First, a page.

October 20, 2014
10/17/14 Wall Street Journal
When Mexico’s energy overhaul was signed into law in August, Emilio Lozoya, the chief executive of Petróleos Mexicanos, set a goal for the state oil giant that until recently would have seemed unrealistic: to regain its position as Latin America’s biggest company. For Pemex, as the company is known, that means leapfrogging Brazilian oil major Petróleo Brasileiro SA, or Petrobras, which holds the top spot in sales and has expansion plans of its own. Petrobras has been the star of the region’s oil sector for over a decade due to its technical expertise, growing oil production and international portfolio. Pemex’s crude production, meanwhile, has fallen for 10 years straight as the company’s shallow-water fields declined and much of its investment budget went toward squeezing more oil from older fields.
October 20, 2014
Pacific Rubiales Energy Corp. (PREC) signed an agreement with Petroleos Mexicanos to study oil and natural gas ventures as Mexico opens its energy sector to private investment for the first time in 76 years. The Bogota- and Toronto-listed company entered into a three-year arrangement with state-owned Pemex to analyze potential projects including deep-water and onshore heavy oil ventures, Pacific Rubiales said today in a statement. The shares fell 1.7 percent to 29,200 pesos at the close of trading in Bogota after earlier surging as much as 7.9 percent. “We expect Mexico will be a significant driver of future growth for Pacific Rubiales,” Chief Executive Officer Ronald Pantin said in the statement.
October 16, 2014
Lower oil prices may lead to less of a bonanza for Mexico as it ends a 76-year-old state oil monopoly and opens up to private investment, according to Marco Oviedo, chief economist in the Latin American country for Barclays Plc. The nation is set to hold its first round of auctions next year for oil production contracts that’s forecast to attract nearly $13 billion of investment a year through 2018, according to the Energy Ministry. It will also offer joint ventures with state-owned Petroleos Mexicanos. “Mexico is going to have a very, very important round-one bidding process in just a few months,” Marcelo Mereles, a former Pemex executive who’s now a partner at EnergeA, an energy consultant, said in a phone interview from Mexico City. “ The lowered oil prices could cause bidders to be less aggressive and or shy away from investing in Mexico immediately.”
October 16, 2014
Citigroup Inc. (C)’s Mexico subsidiary was fined 30 million pesos ($2.2 million) by the nation’s bank regulators, which faulted the firm for inadequate controls and making loans that violated lending rules. The regulator known as the CNBV announced the penalty in an e-mailed statement today. Banamex said in a separate statement that it paid the sanction and is working on corrective measures. Citigroup, the third-largest U.S. bank, said in February that it had discovered the Banamex unit had made bogus loans to Oceanografia, forcing the New York-based company to cut previously reported earnings for 2013 by $235 million. Banamex had advanced funds to Oceanografia secured by promises that state-run Petroleos Mexicanos would repay the bank for work the oil-services firm performed.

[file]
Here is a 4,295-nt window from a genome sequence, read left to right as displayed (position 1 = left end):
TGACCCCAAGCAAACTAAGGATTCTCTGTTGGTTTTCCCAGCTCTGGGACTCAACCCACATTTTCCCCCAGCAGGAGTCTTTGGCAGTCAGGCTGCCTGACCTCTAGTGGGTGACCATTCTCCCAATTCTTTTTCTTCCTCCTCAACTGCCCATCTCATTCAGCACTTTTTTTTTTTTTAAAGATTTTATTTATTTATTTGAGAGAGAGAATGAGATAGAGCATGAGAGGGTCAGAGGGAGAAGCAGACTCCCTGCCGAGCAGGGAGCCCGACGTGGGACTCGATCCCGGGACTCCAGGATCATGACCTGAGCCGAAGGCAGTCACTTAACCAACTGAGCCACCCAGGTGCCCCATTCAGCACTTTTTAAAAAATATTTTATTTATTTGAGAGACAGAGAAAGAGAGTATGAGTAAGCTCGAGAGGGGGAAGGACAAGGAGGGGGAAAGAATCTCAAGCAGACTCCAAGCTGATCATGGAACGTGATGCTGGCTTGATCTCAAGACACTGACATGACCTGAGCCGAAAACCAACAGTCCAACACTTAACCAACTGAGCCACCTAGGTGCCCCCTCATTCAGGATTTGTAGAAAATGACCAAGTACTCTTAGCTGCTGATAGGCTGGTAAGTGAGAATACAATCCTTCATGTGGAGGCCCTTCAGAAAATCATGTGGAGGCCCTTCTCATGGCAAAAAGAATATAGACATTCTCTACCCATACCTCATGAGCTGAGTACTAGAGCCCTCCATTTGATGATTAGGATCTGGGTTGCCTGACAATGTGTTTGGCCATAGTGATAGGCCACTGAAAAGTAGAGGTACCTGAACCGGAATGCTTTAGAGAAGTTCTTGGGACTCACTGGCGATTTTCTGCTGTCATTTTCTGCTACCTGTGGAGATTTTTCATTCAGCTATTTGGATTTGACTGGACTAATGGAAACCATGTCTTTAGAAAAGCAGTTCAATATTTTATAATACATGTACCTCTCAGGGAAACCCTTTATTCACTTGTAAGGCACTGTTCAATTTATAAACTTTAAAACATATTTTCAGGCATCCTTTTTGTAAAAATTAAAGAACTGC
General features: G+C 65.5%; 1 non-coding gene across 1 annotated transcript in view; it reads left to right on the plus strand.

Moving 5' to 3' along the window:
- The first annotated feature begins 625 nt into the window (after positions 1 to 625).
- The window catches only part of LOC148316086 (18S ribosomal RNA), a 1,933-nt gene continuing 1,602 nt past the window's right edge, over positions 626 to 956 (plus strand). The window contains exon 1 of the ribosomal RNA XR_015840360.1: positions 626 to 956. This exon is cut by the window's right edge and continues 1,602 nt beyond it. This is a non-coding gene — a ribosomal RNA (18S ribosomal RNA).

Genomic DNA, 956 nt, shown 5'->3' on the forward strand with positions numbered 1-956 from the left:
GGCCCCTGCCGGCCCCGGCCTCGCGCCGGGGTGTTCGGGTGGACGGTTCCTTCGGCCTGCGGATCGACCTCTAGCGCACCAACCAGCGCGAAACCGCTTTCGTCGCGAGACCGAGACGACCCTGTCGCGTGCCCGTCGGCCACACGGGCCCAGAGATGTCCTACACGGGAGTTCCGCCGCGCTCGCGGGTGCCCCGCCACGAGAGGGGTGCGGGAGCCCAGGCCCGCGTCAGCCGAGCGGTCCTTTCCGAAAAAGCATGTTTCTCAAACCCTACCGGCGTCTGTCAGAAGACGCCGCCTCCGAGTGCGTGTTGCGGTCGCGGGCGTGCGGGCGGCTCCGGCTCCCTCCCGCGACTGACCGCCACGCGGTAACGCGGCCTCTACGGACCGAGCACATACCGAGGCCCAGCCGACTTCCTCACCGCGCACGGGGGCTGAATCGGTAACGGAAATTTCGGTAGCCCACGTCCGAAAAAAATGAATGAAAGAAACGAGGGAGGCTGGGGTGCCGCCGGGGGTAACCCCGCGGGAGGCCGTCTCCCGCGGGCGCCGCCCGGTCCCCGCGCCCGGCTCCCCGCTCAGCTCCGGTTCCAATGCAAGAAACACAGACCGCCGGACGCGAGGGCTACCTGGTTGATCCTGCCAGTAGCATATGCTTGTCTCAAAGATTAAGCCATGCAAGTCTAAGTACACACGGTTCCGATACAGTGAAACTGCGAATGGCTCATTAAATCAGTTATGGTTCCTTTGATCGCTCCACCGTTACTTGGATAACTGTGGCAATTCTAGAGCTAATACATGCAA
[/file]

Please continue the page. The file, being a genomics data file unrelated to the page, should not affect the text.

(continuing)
September 25, 2014
09/25/14 The Washington Post
Mexico overcame 75 years of nationalist pride to reform its flagging, state-owned oil industry. But as it prepares to develop rich shale fields along the Gulf Coast, and attract foreign investors, another challenge awaits: taming the brutal drug cartels that rule the region and are stealing billions of dollars’ worth of oil from pipelines. Figures released by Petroleos Mexicanos last week show the gangs are becoming more prolific and sophisticated. So far this year, thieves across Mexico have drilled 2,481 illegal taps into state-owned pipelines, up more than one-third from the same period of 2013. Pemex estimates it’s lost some 7.5 million barrels worth $1.15 billion.
September 24, 2014
09/23/14 Financial Times
Wanted: sharp new image for septuagenarian Mexican company with loyal following and the kind of brand recognition many companies would kill for. It sounds like an advertising agency’s dream. But the company in question is widely believed to be bloated, corrupt and inefficient. Its ability to maintain its market share in future is by no means guaranteed, and though it faces immediate challenges, it will not be able to deliver results overnight. The company is Pemex, the state oil producer, which is facing competition for the first time since its creation in 1938, under a landmark reform pushed through by Enrique Peña Nieto, Mexico’s president. Legislation that will open the sector to private investment was passed in August. Private oil companies, including foreign groups, are expected to start piling in next year.
September 17, 2014
09/15/14 Financial Times
Ever pragmatic, the boss of Pemex, Mexico’s revamping state oil company, knows the first barrels of oil extracted from the enticing deepwater prospects in the Gulf of Mexico under the country’s historic energy reform will probably be processed and shipped through existing US infrastructure. But don’t be tempted to think that Pemex is taking its eye off Asia.